Trademark news

HART the importance of trademark research

Last summer, Museum Hermitage Amsterdam announced its name change. The museum no longer wanted to be associated with Russia. The new name HART however, did not go down well with the Belgian art magazine HART. In 2006, the company had established the logo for printing, advertising, cultural activities and magazine publishing. » trademark-registration

Ferrari unsuccessful with unregistered community design

Mansory Design sells tuning kits. These allow the appearance of an "ordinary" Ferrari 488 GTB to be transformed into a particularly expensive Ferrari FXX-K model. The distinctive features of this FXX-K model are the V-shaped hood and front spoiler. Ferrari did not file a registered design application for this, but nevertheless wanted to stop these tuning kits and therefore invoked an unregistered community design. » design-law

Russian copycats - Alter Heiler

It seems as though an increasing number of copycat trademarks are being filed in Russia, especially copying large corporations that decided to cease or suspend operations there. Will these applications all be approved now? » trademarks

Sound mark - children's song

When people think of brands, they often only think of word marks and logos. However, there are many types of trademarks, such as multimedia marks, position marks and, of course, sound marks (think, for example, of the lion's cry from film company Metro-Goldwyn-Mayer). However, not every sound can be claimed as a trademark.  » trademark-registration

Refusal Put Putin In

Trademark law operates on the first-come, first-served principle. Some individuals (and companies) attempt to register trademarks linked to tragic events in order to try and make a financial gain from extremely sad events (e.g.: JE SUIS CHARLIE).The war in Ukraine seems to evoke similar actions. Until now, such marks have often been refused because of a lack in distinctiveness. The signs are so widely known that no one recognizes an indication of origin in them. » trademark-registration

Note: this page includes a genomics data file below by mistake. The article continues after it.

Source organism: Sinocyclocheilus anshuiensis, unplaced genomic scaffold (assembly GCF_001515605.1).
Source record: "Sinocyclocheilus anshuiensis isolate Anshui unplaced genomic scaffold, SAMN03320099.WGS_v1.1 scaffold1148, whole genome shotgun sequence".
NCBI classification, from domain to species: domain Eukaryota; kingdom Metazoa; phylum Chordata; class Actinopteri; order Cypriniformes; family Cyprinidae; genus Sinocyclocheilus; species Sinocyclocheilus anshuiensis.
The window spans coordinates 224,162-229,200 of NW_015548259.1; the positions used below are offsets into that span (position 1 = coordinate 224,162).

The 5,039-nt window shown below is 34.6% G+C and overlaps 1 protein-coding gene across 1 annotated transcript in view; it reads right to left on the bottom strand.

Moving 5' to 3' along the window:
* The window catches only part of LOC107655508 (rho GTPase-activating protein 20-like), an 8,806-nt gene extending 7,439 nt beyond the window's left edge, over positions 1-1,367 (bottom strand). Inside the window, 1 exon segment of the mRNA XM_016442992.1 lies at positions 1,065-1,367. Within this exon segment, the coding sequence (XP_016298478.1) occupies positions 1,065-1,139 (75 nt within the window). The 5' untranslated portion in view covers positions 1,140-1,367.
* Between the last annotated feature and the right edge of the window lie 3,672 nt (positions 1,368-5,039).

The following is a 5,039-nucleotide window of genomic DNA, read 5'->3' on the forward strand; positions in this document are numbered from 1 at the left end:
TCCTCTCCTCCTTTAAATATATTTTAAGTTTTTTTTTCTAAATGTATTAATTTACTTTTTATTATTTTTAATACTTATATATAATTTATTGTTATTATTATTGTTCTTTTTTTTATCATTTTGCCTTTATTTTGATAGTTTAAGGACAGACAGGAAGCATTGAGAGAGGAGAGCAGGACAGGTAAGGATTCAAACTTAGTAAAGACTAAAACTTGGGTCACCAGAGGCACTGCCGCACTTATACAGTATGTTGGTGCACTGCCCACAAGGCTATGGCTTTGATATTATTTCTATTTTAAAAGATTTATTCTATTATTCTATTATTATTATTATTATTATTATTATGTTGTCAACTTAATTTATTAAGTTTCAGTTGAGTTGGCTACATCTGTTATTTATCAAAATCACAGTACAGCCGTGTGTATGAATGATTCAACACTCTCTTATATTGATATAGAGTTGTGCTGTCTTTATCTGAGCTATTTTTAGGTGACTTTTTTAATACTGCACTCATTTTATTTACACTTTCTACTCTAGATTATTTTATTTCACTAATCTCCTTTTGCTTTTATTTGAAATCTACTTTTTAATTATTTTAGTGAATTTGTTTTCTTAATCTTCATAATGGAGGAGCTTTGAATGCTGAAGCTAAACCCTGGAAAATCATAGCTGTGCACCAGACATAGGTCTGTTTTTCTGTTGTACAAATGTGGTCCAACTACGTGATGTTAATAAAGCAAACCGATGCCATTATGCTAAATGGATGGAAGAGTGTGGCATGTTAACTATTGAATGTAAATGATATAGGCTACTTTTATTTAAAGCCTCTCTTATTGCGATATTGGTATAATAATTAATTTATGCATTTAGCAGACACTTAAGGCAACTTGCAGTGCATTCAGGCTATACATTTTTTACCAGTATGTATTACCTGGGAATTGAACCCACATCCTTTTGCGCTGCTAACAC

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IP quiz Trademarks

Puma is one of the bigger sports and lifestyle brands in the world. The core-business is the design, development and sale of (sports) shoes, (sports) clothing and accessories. In 1960, Puma registered an international trademark for a device designed in 1958: the formstrip. Since then, Puma has registered approximately 90 formstrip trademarks with validity in the Benelux or the European Union. Puma claims that this is a serial mark. Monshoe is a wholesaler of women's shoes and related products. The company designs and develops Monshoe shoes which it largely markets itself. Monshoe sells its women's shoes under the brands Shoecolate and Pearlz. The shoe Shoecolate is offered in various colour combinations. Puma claims that Monshoe infringes its well-known formstrip trademark. Monshoe contradicts this and states that the average consumer will not perceive the device of Monshoe on the sneakers as a trademark. And if the public will recognize a trademark in the decoration, it will not make the connection to Puma. According to Monshoe, the formstrip logo is not a well-known trademark within the meaning of the BVIE and the UMVo. There is no likelihood of confusion because the sign does not or hardly evoke any association with Puma among the public. In light of the above, who is right? Does this constitute decorative use or linking to a well-known trademark?